South Africa

Cape Flats

Anti-gang unit doing a good job but much more co-operation needed, top cops told

South African Police members of the new Anti Gang Unit (AGU) march during the launch of the new unit in Hanover Park, Cape Town, South Africa 02 November 2018. EPA-EFE/NIC BOTHMA

Civil society and law enforcement agencies need to work together for Cape Flats gangsterism to be eradicated. This was the main outcome of a Tuesday meeting between civil society representatives and a full contingent of police officials who were forced to listen to stories of how crime affected their communities and what could be done to defeat the gangsterism embedded in communities for decades.

Despite the good work done by the South African Police Services (SAPS) anti-gang unit, a meeting between senior police officials, including Police Minister Bheki Cele, and civil society representatives heard that a focus on greater involvement by government departments and other entities was needed to eradicate gangsterism.

Tuesday’s meeting in a hot room in Parliament made for uncomfortable observation as speaker after speaker said that while they were happy about the unit, especially in Cape Town’s gang-infested communities, they needed more support from other departments and entities to fight not only gangsterism, but other crimes too, in these communities.

The unit was formally launched amid much fanfare in Hanover Park in November 2018 by president Cyril Ramaphosa, alongside police minister Bheki Cele, Western Cape Premier Helen Zille and government and parliamentary officials.

A full unit is operational in the Western Cape and task force teams operate in Gauteng and KwaZulu-Natal, with plans to roll out the programme nationally by 2021.

SAPS’s latest crime statistics showed the Western Cape had the highest murder rate as a result of gang violence, shifting attention to the province, and especially communities on the Cape Flats which are most affected by gangsterism, crime and substance abuse.

In the Western Cape, there were 889 dockets opened by the anti-gang unit, with 448 already taken to court and 441 dockets still under investigation.

SAPS Major-General Leon Rabie said that five alleged hit men had been arrested, who were linked to various cases.

Cosatu’s Tony Ehrenreich, who told the meeting “we accept that there cannot be only a policing solution”, wanted a broader approach to solving deeper socio-economic issues such as extreme poverty that led young people especially to gangsterism.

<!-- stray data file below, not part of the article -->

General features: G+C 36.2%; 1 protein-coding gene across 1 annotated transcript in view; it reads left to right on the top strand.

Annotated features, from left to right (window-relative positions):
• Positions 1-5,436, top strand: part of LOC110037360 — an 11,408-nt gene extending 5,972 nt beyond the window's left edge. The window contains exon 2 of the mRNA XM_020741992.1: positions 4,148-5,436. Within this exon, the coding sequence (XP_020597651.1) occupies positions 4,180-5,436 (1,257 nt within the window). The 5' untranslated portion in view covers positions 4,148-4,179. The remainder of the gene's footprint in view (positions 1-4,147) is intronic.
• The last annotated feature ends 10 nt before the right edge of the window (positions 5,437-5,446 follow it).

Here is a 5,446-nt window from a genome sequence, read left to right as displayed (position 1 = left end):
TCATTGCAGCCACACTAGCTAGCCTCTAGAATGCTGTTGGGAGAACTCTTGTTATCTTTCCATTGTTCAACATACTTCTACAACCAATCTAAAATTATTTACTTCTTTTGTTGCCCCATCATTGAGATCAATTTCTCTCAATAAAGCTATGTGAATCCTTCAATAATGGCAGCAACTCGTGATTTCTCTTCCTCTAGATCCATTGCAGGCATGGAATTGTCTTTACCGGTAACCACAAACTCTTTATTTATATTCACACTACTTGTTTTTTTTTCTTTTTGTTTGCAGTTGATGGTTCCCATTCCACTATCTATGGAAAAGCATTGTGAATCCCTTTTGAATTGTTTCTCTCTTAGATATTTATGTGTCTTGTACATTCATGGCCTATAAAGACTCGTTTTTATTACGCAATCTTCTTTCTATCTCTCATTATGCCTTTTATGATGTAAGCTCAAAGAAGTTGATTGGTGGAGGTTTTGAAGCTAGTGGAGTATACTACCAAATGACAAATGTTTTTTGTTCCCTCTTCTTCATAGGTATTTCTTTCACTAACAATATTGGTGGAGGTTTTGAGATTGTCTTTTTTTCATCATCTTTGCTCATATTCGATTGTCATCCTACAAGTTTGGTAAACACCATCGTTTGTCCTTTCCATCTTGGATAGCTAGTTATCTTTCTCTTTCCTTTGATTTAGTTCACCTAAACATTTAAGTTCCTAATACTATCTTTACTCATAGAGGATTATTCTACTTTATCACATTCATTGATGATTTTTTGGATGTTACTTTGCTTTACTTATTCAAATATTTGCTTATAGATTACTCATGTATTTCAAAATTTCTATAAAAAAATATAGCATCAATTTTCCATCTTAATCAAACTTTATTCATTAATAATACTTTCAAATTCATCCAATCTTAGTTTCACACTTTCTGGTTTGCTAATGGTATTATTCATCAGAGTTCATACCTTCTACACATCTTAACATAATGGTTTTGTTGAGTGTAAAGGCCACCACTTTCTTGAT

Ehrenreich said young people who see gangsters with material possessions that they lack would conclude that the lifestyle was “bling” and they “live the life” denied to their parents, who didn’t have access to any economic opportunities.

Our experiences are that drugs are the main source of income in these situations,” said Ehrenreich, who wanted more job opportunities for young people drawn into selling drugs for income.

Cosatu also wanted a re-look at the way the justice system worked for gang-related crime — as Ehrenreich put it, “in fact, the conviction rate is about 12%”.

Lucinda Evans, a community activist from Lavender Hill, also called for a change in the justice system.

Her T-shirt, which read “An injury to one vagina is an injury to all vaginas”, shocked the meeting, as much as the stories she told of victims of domestic violence and sexual assaults who were failed by police and the justice system.

When are we going to put words into action?” she asked, pointing out that “when there are no shootings, girls are getting raped” in Lavender Hill.

She spoke extensively of how sexual assault survivors needed specialised support from the police and the court system.

Avril Andrews, from Moms Move for Justice — a support group for women who had lost their children as a result of being caught in gang crossfire — referred back to the #TotalShutdown march held in October 2018, which called for an end to gangsterism in Cape Flats communities.

Read Daily Maverick’s report on that march here.

When will our demands be heard?” asked Andrews, who questioned why despite memorandums being handed over constantly, nothing positive was being done to change the problem of gangsterism in communities.

Police Minister Bheki Cele, who sat making notes and listening to speakers, said: I think there was a fire burning in Western Cape, so we had to come here.”

Cele said that because of the anti-gang unit, children could now play in streets he visited in Uitsig, when previously “they were shot in the street”.

Community involvement is a 50% solution,” added Cele.

National Police Commissioner Lieutenant-General Khehla Sithole said “as I listen, everyone is prepared to work with the police — civil society, government agencies” and concluded the day’s meeting with “let us close the gap, let us work together”. DM

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